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1) | IMP 8 MIT Full Resolution Definitive Interplanetary Plasma Data | |||||||||||||||||
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Resource ID:spase://VMO/NumericalData/IMP8/PLS/PT01M | ||||||||||||||||||

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The MIT Faraday cup experiment on IMP 8 measures currents from solar wind ions, and from these measurements we calculate the velocity, density, and temperature of the solar wind. The IMP 8 data files consist of fine resolution data (approximately 1 minute resolution). IMP 8 spins with a period of approximately 2.7s. The Faraday Cup (FC) instrument scans the solar wind distribution stepping through a contiguous set of energy windows, one step per spacecraft spin. The FC instrument divides the spin into thirty-two, 11.25 degree angular sectors and integrates the measured currents over different angular sectors depending upon the Mode in which the instrument is operating. The border between two of the 11.25 degree angular sectors lies on the Sun-spacecraft line. The FC sensor collector plate is divided into two, semi-circular halves; the division line is parallel to the spacecraft spin plane which is approximately parallel to the ecliptic plane. The split collector allow determination of the bulk plasma flow relative to the spin plane; North/South angles refer to flows coming from above or below the spin plane respectively (flows from the South are designated as having a positive N/S angle). The bulk flow angle in the spin plane is determined from the measurements of current vs. rotation angle. The currents telemetered to the ground are the sums of currents for the two half-collectors ("A" and "B") and, for the TMS and AQM modes, also the current for the half-collector "B". Electrons are measured except for the eight angles near the Sun. The experiment has two memories only one of which is operating perfectly. As a result, only every other TMS spectrum is usable, and the time between spectra is usually twice that that would be expected from the spacecraft spin rate. The bad half-memory also limits the energy windows that can be used in the other modes, since they require both memories to hold the data. On occasion, the data are read out rapidly enough by the spacecraft to allow repeated use of the good half-memory, and the time resolution in the TMS is approximately 32 seconds. |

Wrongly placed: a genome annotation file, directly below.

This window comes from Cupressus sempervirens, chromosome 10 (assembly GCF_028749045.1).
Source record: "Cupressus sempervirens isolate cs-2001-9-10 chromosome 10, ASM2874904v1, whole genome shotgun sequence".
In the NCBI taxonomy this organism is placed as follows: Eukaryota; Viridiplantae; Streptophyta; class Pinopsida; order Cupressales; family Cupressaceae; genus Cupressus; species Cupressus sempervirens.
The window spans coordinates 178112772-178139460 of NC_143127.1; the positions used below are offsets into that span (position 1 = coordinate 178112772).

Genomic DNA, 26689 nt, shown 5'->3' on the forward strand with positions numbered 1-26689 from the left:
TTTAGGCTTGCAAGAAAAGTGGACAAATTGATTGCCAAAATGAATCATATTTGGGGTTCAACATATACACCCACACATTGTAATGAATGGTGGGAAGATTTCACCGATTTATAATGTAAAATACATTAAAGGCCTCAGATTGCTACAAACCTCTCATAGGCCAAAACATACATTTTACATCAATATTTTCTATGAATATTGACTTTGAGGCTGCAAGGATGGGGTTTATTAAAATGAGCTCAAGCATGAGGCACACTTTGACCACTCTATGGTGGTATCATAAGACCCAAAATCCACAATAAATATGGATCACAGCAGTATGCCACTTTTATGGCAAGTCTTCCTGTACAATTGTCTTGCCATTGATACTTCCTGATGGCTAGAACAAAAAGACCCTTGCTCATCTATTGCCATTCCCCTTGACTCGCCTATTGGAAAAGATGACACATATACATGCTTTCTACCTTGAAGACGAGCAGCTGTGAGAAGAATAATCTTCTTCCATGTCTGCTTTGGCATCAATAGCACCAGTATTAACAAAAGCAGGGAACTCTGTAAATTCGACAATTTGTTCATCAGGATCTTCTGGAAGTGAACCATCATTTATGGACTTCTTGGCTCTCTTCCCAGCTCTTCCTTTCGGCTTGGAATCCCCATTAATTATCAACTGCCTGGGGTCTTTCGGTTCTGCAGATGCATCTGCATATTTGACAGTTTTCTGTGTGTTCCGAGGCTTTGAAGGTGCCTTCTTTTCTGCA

2) | VOYAGER 1 SOLAR WIND PLS 1 HOUR AVERAGES V1.0 | |||||||||||||||||
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Resource ID:spase://VMO/NumericalData/Voyager1/PLS/Heliosphere/PT1H | ||||||||||||||||||

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Voyager 1 plasma data of the solar wind, 1 hour averages. The files in this directory contain the Voyager hourly average plasma data. The plasma parameters are obtained by finding the best fit of a convected isotropic Maxwellian distribution to the data. One sigma errors are typically less than 0.5% in the speed and VR, less than 5% for the density and thermal speed, and vary greatly for VT and VN. Sampling times range from 12 to 192 sec., with sampling generally more frequent early in the mission. The columns are: 1) Year 2) day of year (day 1 is Jan. 1) 3) hour 4) proton speed in km/s (magnitude of V) 5) proton density in cm-3 6) proton thermal speed in km/s (proton temperature in eV = .0052 times the square of the thermal speed) 7) VR 8) VT (WARNING: this parameter is often NOT reliable after 1989) 9) VN (WARNING: this parameter is often NOT reliable after 1989) The velocity components are given in the RTN coordinate system, where R is radially outward, T is in a plane parallel to the solar equatorial plane and positive in the direction of solar rotation, and N completes a right-handed system. Please consult with us, or at least send preprints, when you use this data to prevent grievous errors or misconceptions. (John Richardson, jdr@space.mit.edu) |